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August 1972

Peripheral Ischemia and Collagen DiseaseClinical Manifestations, Diagnosis, and Treatment

Author Affiliations

From the departments of surgery (Drs. DePalma and Holden) and medicine (Dr. Moskowitz), University Hospitals of Cleveland and Case Western Reserve University School of Medicine, Cleveland.

Arch Surg. 1972;105(2):313-318. doi:10.1001/archsurg.1972.04180080161027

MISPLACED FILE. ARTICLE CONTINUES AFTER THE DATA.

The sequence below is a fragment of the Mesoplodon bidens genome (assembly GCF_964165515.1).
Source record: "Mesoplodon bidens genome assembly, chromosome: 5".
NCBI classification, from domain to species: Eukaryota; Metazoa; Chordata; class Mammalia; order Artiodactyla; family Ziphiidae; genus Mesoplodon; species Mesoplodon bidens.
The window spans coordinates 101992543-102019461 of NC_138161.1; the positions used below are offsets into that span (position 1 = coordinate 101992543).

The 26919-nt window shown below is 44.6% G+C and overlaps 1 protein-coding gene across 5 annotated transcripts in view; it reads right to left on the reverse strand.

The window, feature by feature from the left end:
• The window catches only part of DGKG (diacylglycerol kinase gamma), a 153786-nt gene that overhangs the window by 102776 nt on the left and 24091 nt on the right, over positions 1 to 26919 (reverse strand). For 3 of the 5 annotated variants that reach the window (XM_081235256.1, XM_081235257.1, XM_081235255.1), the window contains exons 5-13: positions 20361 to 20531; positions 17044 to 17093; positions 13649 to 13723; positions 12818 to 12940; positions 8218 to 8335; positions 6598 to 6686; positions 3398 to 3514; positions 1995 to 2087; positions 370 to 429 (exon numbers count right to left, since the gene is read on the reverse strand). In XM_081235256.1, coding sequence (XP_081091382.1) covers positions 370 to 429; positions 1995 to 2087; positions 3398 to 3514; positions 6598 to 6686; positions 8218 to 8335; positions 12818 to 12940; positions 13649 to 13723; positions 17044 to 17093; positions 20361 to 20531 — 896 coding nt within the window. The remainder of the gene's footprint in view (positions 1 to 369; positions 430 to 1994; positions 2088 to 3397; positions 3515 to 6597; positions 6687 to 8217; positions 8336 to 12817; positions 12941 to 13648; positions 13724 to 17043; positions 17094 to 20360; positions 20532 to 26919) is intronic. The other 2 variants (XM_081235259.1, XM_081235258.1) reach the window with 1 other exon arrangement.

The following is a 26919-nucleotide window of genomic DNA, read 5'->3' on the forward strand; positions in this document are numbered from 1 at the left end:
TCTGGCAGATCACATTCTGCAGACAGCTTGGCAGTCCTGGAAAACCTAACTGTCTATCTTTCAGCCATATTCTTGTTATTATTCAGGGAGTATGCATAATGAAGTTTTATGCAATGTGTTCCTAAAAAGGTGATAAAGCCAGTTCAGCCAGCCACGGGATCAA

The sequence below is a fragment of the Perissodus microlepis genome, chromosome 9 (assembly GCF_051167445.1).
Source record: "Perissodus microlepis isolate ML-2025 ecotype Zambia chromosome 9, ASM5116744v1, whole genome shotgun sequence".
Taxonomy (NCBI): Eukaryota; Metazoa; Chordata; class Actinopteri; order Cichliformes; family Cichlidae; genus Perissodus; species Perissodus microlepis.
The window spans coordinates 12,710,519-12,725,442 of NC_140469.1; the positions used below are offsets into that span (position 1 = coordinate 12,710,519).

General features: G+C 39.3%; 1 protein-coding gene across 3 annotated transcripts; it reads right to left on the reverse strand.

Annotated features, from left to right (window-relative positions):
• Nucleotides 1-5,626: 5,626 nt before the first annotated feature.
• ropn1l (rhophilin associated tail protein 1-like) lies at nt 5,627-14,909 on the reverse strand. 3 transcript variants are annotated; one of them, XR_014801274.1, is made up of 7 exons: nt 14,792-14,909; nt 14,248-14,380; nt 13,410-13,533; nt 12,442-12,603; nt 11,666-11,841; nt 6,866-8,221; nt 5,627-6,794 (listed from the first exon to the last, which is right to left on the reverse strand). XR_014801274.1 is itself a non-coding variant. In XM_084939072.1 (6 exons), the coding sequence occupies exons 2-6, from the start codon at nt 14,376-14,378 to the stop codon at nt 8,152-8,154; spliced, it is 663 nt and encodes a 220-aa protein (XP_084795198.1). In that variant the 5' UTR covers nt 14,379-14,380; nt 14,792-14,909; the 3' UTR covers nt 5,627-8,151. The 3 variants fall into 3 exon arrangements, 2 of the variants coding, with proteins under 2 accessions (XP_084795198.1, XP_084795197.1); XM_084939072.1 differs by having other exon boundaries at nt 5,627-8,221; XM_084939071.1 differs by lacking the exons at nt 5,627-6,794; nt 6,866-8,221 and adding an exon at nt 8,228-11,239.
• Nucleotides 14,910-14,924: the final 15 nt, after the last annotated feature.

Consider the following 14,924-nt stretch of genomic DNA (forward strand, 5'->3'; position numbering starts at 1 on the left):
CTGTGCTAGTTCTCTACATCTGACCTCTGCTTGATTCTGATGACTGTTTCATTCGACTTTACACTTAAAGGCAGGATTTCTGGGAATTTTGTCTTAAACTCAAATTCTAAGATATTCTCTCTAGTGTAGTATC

Patients with vasculitis related to a variety of connective tissue diseases may have manifestations of peripheral ischemia in the extremities. The same patients may have atherosclerotic vascular disease. For purposes of management it is essential that the contributions of the two diseases to the pathogenesis of ischemia be recognized as distinctly as possible. Three categories of patients may be delineated as follows: those with (1) ischemia owing solely to connective tissue disease, (2) ischemia owing mainly to atherosclerosis in a patient with well-controlled connective tissue disease, and (3) ischemia owing both to connective tissue disease and atherosclerosis. The appropriate and timely use of screening laboratory tests for connective tissue diseases, arteriography, medical therapy, sympathectomy, and arterial reconstruction can, in large measure, be defined for these groups of patients.